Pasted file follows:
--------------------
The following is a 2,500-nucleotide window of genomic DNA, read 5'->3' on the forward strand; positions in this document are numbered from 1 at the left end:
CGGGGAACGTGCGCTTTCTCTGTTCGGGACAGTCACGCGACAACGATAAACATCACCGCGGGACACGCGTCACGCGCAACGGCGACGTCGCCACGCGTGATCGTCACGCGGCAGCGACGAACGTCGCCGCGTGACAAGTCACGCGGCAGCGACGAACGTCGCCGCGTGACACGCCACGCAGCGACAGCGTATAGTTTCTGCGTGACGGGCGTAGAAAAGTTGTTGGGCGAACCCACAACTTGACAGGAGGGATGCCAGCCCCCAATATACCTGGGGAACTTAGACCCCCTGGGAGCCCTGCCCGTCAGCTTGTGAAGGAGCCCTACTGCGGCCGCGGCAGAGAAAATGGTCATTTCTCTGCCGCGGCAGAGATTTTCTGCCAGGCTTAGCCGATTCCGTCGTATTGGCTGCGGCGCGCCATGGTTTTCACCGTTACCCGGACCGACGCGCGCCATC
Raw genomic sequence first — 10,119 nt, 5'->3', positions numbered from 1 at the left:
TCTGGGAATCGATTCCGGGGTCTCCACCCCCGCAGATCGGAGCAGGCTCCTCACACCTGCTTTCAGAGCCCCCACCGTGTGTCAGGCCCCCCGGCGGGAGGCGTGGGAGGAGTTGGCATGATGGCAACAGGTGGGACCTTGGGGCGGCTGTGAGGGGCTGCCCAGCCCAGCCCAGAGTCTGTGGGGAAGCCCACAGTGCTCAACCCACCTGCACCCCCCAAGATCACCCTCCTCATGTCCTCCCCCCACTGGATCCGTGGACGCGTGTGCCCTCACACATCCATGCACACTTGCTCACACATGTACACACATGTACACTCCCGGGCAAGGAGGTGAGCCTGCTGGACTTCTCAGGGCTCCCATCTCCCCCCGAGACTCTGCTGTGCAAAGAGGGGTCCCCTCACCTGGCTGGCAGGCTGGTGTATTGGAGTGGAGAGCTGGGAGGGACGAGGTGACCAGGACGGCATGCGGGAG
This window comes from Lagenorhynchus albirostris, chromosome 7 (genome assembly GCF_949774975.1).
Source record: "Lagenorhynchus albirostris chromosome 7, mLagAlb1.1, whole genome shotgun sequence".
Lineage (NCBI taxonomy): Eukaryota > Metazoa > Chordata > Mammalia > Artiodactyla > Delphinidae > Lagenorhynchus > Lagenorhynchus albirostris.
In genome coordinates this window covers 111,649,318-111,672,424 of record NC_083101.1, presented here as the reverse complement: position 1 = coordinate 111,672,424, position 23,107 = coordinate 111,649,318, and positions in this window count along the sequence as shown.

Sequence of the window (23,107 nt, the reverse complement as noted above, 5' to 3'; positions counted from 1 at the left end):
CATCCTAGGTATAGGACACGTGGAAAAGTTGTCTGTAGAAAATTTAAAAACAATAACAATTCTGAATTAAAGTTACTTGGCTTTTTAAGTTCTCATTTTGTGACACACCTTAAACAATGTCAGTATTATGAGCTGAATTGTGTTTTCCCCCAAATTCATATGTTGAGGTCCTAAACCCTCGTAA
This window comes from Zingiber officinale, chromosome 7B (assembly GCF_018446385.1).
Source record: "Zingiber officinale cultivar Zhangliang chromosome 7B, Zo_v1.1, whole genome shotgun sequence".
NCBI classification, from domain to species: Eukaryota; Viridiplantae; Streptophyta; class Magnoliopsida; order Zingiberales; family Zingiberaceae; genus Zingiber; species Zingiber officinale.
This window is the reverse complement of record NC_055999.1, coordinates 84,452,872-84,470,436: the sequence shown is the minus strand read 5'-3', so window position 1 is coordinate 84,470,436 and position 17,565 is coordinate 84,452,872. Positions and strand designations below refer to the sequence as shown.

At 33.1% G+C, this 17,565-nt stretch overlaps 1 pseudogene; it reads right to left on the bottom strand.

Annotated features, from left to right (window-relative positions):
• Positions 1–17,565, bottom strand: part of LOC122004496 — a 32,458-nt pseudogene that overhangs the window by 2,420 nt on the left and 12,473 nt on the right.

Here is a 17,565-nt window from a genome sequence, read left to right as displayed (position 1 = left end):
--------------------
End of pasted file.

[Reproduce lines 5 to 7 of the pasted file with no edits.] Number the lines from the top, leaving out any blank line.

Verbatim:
This window comes from Lagenorhynchus albirostris, chromosome 7 (genome assembly GCF_949774975.1).
Source record: "Lagenorhynchus albirostris chromosome 7, mLagAlb1.1, whole genome shotgun sequence".
Lineage (NCBI taxonomy): Eukaryota > Metazoa > Chordata > Mammalia > Artiodactyla > Delphinidae > Lagenorhynchus > Lagenorhynchus albirostris.